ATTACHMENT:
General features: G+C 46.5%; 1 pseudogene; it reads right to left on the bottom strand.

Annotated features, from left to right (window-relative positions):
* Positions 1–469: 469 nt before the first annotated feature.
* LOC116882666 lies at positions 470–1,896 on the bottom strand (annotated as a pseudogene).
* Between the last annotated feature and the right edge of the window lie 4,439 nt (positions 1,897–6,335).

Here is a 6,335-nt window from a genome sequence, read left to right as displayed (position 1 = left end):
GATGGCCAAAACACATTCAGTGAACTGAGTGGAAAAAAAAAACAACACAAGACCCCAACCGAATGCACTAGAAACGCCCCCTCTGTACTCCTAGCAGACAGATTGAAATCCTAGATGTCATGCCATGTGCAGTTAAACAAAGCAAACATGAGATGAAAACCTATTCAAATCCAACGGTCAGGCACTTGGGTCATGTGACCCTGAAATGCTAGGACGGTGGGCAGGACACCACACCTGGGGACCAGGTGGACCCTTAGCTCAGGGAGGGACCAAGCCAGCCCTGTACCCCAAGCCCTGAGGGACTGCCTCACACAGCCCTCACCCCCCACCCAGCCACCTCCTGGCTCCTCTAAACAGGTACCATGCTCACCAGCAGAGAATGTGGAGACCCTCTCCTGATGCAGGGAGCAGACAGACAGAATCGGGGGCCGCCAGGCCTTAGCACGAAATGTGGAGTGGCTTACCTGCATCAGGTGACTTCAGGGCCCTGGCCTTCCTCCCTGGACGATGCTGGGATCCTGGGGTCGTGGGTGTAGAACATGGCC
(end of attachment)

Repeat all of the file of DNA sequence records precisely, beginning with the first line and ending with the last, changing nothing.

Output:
General features: G+C 46.5%; 1 pseudogene; it reads right to left on the bottom strand.

Annotated features, from left to right (window-relative positions):
* Positions 1–469: 469 nt before the first annotated feature.
* LOC116882666 lies at positions 470–1,896 on the bottom strand (annotated as a pseudogene).
* Between the last annotated feature and the right edge of the window lie 4,439 nt (positions 1,897–6,335).

Here is a 6,335-nt window from a genome sequence, read left to right as displayed (position 1 = left end):
GATGGCCAAAACACATTCAGTGAACTGAGTGGAAAAAAAAAACAACACAAGACCCCAACCGAATGCACTAGAAACGCCCCCTCTGTACTCCTAGCAGACAGATTGAAATCCTAGATGTCATGCCATGTGCAGTTAAACAAAGCAAACATGAGATGAAAACCTATTCAAATCCAACGGTCAGGCACTTGGGTCATGTGACCCTGAAATGCTAGGACGGTGGGCAGGACACCACACCTGGGGACCAGGTGGACCCTTAGCTCAGGGAGGGACCAAGCCAGCCCTGTACCCCAAGCCCTGAGGGACTGCCTCACACAGCCCTCACCCCCCACCCAGCCACCTCCTGGCTCCTCTAAACAGGTACCATGCTCACCAGCAGAGAATGTGGAGACCCTCTCCTGATGCAGGGAGCAGACAGACAGAATCGGGGGCCGCCAGGCCTTAGCACGAAATGTGGAGTGGCTTACCTGCATCAGGTGACTTCAGGGCCCTGGCCTTCCTCCCTGGACGATGCTGGGATCCTGGGGTCGTGGGTGTAGAACATGGCC